[i suppose for it to be an actual countdown it needs to do two things:
1. count down to an actual, set date
2. count down
but i'm ok with doing things backwards.]
Alright, I wanted to include an image of a train to go along with this very vivid paragraph from Melanie Colletti's essay in the Pacific Northwest Reader, but today Blogger won't let me upload any photos. Ah well, Melanie's beautiful description is more than enough to put that train in your head.
So here, to give you a second taste of the Pacific Northwest Reader is an excerpt from "Alaska Steam."
"Number 73 was alive, breathing smoke, spewing steam, plodding diligently up the steep grade of the pass. The engineer tended to her every whim, gently adjusting gauges, constantly alert. The history of the cars, the engines, and the route itself, was overwhelming. It seemed impossible to absorb it all but I tried, even riding on my days off. I can put myself there, in the first few miles of tracks, whenever I like. I hear the whistling of metal on metal when the cars come around a bend, the rattle of the wheels over seams in the track, the fluctuations in the tone of the engine as we accelerate or slow down. From the deciduous trees along the river next to the tracks, to the famous cantilever bridge and tunnels, to the perfectly placed pick-axes and horse skulls near the summit, I can remember nearly every inch of track, and the way the flowers and clouds looked depending on the season. I couldn’t imagine what the pass would have been like before the construction of the railroad. And to be honest, I didn’t want to. The tracks and the trains seemed to belong there."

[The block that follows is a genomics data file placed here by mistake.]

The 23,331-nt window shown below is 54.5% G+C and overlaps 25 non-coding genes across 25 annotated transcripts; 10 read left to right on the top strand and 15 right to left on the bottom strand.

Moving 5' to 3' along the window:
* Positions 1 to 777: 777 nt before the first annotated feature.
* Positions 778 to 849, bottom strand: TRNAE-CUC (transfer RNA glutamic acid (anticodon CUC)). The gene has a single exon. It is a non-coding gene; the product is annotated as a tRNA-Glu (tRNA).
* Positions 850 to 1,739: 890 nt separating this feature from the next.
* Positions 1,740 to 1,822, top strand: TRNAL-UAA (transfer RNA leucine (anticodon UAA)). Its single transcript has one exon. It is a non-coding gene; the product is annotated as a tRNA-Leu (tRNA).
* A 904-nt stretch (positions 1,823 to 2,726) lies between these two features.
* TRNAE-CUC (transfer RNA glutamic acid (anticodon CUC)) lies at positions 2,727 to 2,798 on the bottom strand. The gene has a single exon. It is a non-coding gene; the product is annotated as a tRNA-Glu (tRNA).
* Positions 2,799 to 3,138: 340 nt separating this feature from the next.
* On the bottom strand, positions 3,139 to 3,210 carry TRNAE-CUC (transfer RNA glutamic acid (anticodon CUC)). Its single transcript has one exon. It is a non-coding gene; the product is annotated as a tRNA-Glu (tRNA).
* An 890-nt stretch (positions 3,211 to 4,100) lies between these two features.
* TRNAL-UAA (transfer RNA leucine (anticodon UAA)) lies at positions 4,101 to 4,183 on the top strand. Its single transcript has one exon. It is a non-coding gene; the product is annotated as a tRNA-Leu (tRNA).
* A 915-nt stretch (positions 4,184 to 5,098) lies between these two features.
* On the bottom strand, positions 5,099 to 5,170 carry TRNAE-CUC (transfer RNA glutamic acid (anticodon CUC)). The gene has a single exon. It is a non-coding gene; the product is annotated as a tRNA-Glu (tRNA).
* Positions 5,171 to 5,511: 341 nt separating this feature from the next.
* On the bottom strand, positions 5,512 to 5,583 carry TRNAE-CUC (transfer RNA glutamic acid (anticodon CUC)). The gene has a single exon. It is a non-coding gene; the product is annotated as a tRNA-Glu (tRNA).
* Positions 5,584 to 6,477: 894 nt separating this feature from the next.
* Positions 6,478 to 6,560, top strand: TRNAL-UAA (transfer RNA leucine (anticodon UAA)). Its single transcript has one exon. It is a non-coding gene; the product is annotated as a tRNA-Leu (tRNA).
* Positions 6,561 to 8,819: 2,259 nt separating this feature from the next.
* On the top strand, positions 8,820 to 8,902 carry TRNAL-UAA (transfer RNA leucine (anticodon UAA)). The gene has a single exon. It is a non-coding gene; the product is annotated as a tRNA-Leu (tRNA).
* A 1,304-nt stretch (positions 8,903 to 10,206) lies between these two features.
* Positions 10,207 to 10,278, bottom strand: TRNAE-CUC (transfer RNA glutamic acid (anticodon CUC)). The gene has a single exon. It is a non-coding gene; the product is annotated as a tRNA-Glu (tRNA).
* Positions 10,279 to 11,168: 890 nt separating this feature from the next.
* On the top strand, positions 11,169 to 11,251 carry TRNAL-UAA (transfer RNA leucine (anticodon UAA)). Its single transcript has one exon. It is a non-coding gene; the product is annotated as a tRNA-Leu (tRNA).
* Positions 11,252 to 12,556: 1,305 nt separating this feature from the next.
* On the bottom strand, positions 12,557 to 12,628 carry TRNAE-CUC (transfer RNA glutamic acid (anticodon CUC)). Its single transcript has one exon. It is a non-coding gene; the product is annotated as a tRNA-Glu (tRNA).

Melanie Colletti is a librarian at the Denver Public Library’s Community Technology Center, but she continues to daydream about Skagway and the White Pass & Yukon Route Railroad.
Memories and monuments
12 hours ago